She later spoke of the need for soldiers to be equipped "with the full armor of God, which is their faith" after an audience member brought up the biblical reference in a question. (Clinton has drawn fire from military advocacy groups for campaign ads that blast the Bush administration for failing to "up-armor" Humvees in Iraq-a situation now largely remedied but blamed by Pentagon spokesmen on Clinton-era budget cuts.)
The senator's religious references drew "amens" and applause from the crowd but shied away from explicitly Christian language. Clinton appeared most comfortable when ticking off points in her stump speech, including universal health care coverage, energy conservation, and the war in Iraq. On the last point, the senator charged Bush with waging a "reckless and preemptive" war and pledged to be "tough but smart" if she's elected president.
Clinton segued from talk of being tough to asking a question she'll have to answer over the next year: "Can a woman be president?" The query solicited the most enthusiastic cheers of the morning, with many jumping to their feet and waving campaign signs. Clinton said the great thing about America is that "anybody can be president" and asserted with outstretched arms, "I'm proud to be a woman." But, she quickly added, "I'm not running as a woman. I'm running because I believe I'm the most qualified person for the job."
The crowd cheered on all points, but the speech revealed that the senator is grappling with how to play the "woman card"-and how not to play it. She must juggle tension between three groups: those who like the idea of a woman president, those who find her too austere, and those who fear that a woman won't be tough enough to stand up to enemies who maintain a low regard for women. Early on, she's adopted a strategy that uses tough language to speak about the war in Iraq, but softer language like "Let's chat" and "I want to listen" to characterize her campaign.
For Elaine Kinlaw, the strategy is working. Kinlaw, a 29-year-old college student from Columbia, stood in the bleachers after Clinton's speech, watching the senator shake hands with a clamoring crowd. Kinlaw told WORLD that she's "definitely leaning toward Hillary" and said she likes the idea of a woman president: "It gives all women, black and white, the confidence and hope that we can stand up and meet challenges."
Outside in the crowded lobby, Cori Cantey said she hasn't made up her mind yet, but that she liked what she heard from Clinton. She added that a woman could bring unique qualities to the office, like "more compassion," but acknowledged standing up to terrorists would be a tall order: "It's just an uphill battle she's going to have to face."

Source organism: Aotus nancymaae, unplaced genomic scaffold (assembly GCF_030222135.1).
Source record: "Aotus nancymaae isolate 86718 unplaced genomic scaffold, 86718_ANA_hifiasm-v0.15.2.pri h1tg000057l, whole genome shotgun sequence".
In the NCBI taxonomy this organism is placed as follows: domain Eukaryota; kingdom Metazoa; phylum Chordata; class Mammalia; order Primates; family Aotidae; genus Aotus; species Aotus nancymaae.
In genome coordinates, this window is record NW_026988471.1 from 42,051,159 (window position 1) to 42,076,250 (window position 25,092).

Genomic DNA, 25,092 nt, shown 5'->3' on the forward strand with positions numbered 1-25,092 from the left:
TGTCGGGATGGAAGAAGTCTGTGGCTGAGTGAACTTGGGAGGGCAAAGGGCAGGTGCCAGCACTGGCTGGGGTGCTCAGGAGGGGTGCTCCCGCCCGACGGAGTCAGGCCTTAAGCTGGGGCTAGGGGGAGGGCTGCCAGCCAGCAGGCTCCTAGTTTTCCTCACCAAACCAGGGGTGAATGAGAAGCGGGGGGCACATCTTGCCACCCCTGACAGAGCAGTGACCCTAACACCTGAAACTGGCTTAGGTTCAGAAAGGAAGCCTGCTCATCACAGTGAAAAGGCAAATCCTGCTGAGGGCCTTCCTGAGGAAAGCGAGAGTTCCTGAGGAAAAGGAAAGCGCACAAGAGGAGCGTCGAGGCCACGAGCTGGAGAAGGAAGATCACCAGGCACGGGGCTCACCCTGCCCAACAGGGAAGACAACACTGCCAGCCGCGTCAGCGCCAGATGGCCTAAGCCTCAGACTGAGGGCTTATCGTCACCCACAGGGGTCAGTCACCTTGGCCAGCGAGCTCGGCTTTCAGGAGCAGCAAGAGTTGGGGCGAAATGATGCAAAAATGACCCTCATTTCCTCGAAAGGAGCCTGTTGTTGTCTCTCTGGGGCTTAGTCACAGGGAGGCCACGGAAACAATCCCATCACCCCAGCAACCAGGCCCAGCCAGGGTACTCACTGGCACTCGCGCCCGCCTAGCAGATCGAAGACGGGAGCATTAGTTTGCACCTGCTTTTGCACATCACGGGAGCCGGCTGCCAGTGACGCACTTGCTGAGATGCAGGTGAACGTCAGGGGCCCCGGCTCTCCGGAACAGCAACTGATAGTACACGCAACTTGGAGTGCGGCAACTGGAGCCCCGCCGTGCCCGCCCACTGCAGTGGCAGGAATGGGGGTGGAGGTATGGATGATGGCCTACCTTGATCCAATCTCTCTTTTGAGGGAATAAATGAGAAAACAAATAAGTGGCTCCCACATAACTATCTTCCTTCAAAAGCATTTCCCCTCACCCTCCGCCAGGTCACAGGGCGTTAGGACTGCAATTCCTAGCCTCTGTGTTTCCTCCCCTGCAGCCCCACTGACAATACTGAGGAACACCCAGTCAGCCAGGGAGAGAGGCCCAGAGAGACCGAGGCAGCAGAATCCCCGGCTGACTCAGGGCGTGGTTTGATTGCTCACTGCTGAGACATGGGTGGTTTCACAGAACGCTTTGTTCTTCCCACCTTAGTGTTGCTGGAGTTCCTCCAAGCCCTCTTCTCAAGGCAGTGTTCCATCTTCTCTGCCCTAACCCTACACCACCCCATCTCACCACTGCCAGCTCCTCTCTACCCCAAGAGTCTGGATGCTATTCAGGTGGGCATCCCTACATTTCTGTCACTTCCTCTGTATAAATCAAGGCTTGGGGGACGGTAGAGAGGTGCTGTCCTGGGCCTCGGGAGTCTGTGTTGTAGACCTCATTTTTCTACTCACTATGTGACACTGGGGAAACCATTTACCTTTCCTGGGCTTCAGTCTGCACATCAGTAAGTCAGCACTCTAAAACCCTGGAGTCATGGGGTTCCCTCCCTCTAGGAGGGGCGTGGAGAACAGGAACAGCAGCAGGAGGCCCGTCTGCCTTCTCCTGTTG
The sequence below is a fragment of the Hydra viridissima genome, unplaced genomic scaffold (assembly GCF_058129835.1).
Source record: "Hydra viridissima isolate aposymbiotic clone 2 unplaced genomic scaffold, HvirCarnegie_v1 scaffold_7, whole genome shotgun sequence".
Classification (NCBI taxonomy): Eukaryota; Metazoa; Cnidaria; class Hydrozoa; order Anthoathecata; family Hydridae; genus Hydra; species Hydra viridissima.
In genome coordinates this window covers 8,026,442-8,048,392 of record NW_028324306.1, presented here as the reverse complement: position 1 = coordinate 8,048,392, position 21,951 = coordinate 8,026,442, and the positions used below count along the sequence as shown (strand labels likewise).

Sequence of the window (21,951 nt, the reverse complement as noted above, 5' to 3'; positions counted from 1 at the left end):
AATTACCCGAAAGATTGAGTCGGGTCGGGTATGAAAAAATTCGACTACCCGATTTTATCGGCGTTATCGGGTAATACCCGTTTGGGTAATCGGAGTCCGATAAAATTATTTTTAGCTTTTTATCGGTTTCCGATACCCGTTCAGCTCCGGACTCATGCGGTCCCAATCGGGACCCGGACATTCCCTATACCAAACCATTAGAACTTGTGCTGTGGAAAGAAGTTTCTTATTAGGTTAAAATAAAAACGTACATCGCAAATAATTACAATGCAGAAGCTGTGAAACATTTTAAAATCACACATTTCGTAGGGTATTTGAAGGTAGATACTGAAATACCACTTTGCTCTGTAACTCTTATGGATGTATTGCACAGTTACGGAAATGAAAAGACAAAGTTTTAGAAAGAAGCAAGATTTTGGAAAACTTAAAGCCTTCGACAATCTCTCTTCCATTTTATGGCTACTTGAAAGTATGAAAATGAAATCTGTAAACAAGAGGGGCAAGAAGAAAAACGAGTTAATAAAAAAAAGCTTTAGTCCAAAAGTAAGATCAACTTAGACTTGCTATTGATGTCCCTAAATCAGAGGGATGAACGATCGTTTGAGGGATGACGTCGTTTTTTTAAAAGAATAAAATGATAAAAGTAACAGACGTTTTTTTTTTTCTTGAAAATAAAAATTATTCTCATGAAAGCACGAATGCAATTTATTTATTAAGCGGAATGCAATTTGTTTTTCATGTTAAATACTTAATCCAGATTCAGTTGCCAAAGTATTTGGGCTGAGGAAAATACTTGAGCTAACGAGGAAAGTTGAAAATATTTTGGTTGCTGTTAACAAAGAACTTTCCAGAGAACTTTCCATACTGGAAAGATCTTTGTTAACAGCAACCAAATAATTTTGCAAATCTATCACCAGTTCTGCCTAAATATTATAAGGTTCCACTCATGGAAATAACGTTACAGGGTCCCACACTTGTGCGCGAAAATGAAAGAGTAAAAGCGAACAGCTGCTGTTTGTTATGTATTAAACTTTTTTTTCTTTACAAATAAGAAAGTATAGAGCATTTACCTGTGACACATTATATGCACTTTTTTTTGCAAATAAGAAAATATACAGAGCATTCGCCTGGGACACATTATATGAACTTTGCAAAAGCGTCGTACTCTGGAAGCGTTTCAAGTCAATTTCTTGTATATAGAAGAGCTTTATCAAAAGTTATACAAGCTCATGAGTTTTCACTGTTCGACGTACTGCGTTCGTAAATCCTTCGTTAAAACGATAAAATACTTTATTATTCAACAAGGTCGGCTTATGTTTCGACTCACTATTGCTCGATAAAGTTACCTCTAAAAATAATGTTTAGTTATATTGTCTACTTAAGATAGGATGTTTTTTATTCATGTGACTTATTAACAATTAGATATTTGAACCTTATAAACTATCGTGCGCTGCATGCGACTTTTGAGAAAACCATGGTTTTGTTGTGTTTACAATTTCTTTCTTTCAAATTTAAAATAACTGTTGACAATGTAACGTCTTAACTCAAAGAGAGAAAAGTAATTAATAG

Clinton is undoubtedly poised for a battle and is gaining ground with another key group of voters in South Carolina: minorities. During her recent visit, Clinton said state officials should remove the Confederate flag from the statehouse grounds, a position popular with black voters in the state. In a January ABC News poll, Clinton led Obama among black voters 60 percent to 20 percent.
Two prominent black leaders who helped local Democratic presidential candidate John Edwards win the state's primary in 2004 have switched support to Clinton. State Sen. Darrell Jackson said he's endorsing Clinton because she's the only Democrat who can win the state. But Jackson's endorsement is tainted with controversy: Shortly after announcing his support for Clinton last month, Jackson acknowledged that his public-relations firm had signed a $10,000 a month contract with the Clinton campaign for consulting work.
Jackson, also senior pastor of the predominantly black, 7,000-member Bible Way Church of Atlas Road, insists the contract didn't influence his endorsement, saying he turned down more lucrative offers from other candidates. Clinton also denied that her campaign traded money for Jackson's endorsement.
At a Sunday morning service at Bible Way Church the day before Clinton's visit to South Carolina, an associate pastor announced that Clinton's camp had named Jackson state director of her campaign. According to the Chicago Sun-Times, the congregation erupted into wild applause.
One of the state's most powerful black Democrats, Rep. James Clyburn, majority whip of the U.S. House, said he wouldn't endorse a presidential candidate for the 2008 primary. But when Clinton appeared at a Charleston, S.C., tribute to Clyburn on Presidents Day evening, the representative urged Clinton to make history as the first woman president: "Run, Hillary, run!"